I'm Over a Year Late, But Read "Dietland"
Somehow I was distracted by finals or binge-watching period piece TV shows, but the novel Dietland, by Sarai Walker came out in May of 2015 and I missed it. If you also missed it, here is your second chance - pick this book up! I happened to read it via Audible and I thought the narration was excellent.
Unlike the other books reviewed on this blog, Dietland is a novel. It follows the life of Plum, an advice letter ghost-writer for a teen magazine, as she saves up to have gastric bypass surgery. Plum is certain that if she just loses the weight, she will attract the man of her dreams, will shun her childhood nickname, and become her true self: Alicia.
Concurrently, a female vigilante group, known only as "Jennifer," has begun capturing and executing known rapists. The group is equally scary and bizarrely hilarious: threatening popular media personalities and insisting all portrayals of alluring women be replaced by equally objectified photos of men.
The lives of Plum and "Jennifer" become tied together in unexpected twists - as Plum takes on a challenge to delay her gastric bypass surgery and become her true self the non-surgical way, and an acquaintance Plum barely knows becomes a person-of-interest for the crimes of "Jennifer." For a scintillating review and teaser of the plot, check out this review at the Guardian (released with timeliness, back when the book actually came out).
No, there isn't any nutrition science in this book. No, there aren't any recipes for increasing fiber intake. But this book should be required reading for people who work in the diet field, for a number of reasons.
1. Descriptions of Dieting - Most people working in nutrition & fitness know the feeling of being "on a diet," whether we still espouse this behavior or not. But Plum's experience going on an extremely low-calorie, Jenny-Craig-meets-Weight-Watchers type as a teenager will ring bells for people who have experienced fad dieting themselves, or have patients and clients who have. How quickly Plum's resolve to become healthy and fit devolves into obsessing over food and calling herself "good" or "bad" based on her intake hits home.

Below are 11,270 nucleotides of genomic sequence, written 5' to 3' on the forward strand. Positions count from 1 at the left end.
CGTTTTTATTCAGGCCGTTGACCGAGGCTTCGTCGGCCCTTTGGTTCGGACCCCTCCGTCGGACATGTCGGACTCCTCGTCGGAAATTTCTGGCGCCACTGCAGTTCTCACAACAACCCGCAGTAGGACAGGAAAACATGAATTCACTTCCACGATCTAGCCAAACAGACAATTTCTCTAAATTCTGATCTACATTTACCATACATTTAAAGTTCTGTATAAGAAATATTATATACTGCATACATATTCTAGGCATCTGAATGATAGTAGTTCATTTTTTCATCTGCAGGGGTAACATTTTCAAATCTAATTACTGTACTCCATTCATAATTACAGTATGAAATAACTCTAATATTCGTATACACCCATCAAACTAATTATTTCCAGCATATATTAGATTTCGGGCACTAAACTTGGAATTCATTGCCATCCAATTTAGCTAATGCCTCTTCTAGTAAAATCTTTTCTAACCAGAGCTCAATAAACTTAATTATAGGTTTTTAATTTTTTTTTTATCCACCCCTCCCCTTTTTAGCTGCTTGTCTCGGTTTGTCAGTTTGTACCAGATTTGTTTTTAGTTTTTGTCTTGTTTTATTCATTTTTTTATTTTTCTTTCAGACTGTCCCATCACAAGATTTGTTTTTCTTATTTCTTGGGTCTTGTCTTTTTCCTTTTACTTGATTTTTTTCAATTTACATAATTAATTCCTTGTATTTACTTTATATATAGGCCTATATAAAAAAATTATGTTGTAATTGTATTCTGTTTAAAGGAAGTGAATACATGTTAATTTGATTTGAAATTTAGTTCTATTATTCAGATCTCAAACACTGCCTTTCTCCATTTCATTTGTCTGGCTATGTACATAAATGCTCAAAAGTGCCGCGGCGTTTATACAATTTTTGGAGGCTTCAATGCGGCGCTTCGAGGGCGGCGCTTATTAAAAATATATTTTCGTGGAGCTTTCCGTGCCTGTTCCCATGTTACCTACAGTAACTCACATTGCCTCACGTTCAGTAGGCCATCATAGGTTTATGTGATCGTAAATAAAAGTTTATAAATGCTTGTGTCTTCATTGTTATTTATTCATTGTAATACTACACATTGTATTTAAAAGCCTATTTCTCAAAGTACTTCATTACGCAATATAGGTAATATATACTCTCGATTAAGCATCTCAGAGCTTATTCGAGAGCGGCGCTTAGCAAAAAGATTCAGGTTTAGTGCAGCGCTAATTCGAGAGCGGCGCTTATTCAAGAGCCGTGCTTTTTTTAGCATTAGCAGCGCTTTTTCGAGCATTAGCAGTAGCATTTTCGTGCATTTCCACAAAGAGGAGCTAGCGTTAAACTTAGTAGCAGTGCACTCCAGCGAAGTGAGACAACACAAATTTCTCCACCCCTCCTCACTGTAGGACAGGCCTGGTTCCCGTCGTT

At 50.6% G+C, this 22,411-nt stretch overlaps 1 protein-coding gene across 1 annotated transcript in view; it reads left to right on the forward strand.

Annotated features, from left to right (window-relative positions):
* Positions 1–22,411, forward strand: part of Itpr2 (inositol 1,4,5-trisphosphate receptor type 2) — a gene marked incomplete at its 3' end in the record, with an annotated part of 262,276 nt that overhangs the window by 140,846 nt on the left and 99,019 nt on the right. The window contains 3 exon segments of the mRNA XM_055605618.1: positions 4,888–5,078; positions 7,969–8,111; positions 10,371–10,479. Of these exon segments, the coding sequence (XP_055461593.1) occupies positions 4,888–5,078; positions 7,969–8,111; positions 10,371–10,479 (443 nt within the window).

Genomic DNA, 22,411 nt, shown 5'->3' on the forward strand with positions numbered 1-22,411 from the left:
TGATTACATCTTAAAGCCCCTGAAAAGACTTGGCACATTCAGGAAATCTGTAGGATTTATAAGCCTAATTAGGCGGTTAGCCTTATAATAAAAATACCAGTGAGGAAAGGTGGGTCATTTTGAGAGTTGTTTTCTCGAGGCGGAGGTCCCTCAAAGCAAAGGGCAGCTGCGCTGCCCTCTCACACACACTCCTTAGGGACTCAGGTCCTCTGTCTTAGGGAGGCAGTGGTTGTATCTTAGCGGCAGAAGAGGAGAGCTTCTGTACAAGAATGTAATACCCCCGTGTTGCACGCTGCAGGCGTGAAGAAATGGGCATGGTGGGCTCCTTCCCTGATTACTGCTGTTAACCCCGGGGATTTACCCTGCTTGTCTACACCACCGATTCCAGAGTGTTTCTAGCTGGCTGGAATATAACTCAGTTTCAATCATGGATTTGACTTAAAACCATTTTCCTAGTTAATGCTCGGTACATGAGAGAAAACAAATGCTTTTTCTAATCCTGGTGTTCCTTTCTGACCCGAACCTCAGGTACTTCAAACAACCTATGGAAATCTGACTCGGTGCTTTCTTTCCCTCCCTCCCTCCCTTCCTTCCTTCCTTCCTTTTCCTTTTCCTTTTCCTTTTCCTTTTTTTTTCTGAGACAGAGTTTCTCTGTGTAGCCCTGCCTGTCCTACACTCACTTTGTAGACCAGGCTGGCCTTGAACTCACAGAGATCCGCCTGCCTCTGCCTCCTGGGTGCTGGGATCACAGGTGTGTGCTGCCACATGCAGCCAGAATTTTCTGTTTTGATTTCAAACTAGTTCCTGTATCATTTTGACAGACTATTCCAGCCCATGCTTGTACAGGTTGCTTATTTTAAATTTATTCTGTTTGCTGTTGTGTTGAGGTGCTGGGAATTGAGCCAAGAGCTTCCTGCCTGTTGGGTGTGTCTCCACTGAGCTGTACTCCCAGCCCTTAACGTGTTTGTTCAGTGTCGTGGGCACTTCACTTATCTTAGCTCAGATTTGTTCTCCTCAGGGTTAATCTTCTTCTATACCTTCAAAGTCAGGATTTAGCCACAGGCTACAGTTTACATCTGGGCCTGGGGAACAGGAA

2. Treatment of People who are Overweight - If we aren't overweight or obese ourselves, it is impossible to know what it feels like to be called out in public just for being in a larger body. (I'd encourage people to check out #fatsidestories on Twitter if you haven't - both for the stories and for the self-righteous responses.) Multiple studies have shown that discrimination against people of size, even in the name of "helping," does nothing to improve health outcomes in people with obesity and is certainly harmful.
In the book, Plum never dates and rarely leaves her apartment or the coffee shop where she works. Later, as part of a deal she strikes with a rich patron (you'll need to read to find out!), she goes on multiple blind dates. One of the men shows up, looks at her, and laughs. He thinks the date is a practical joke.
3. Calling Out Objectification Culture - Whether we like it or not (and who likes it?), the value of a woman is based on her presentation. Sarai Walker, the author, never pulls any punches describing the way society uses a woman's appearance to promote her or denigrate her as needed, and often in a horrific and tragic way.
Don't expect this book to be uplifting or sweet. That is not the point. Don't expect everyone to be likable. That is NOT the point. This book is an extremely pointed satire, which I found equally moving and fascinating.
Did you read it? Let me know your thoughts!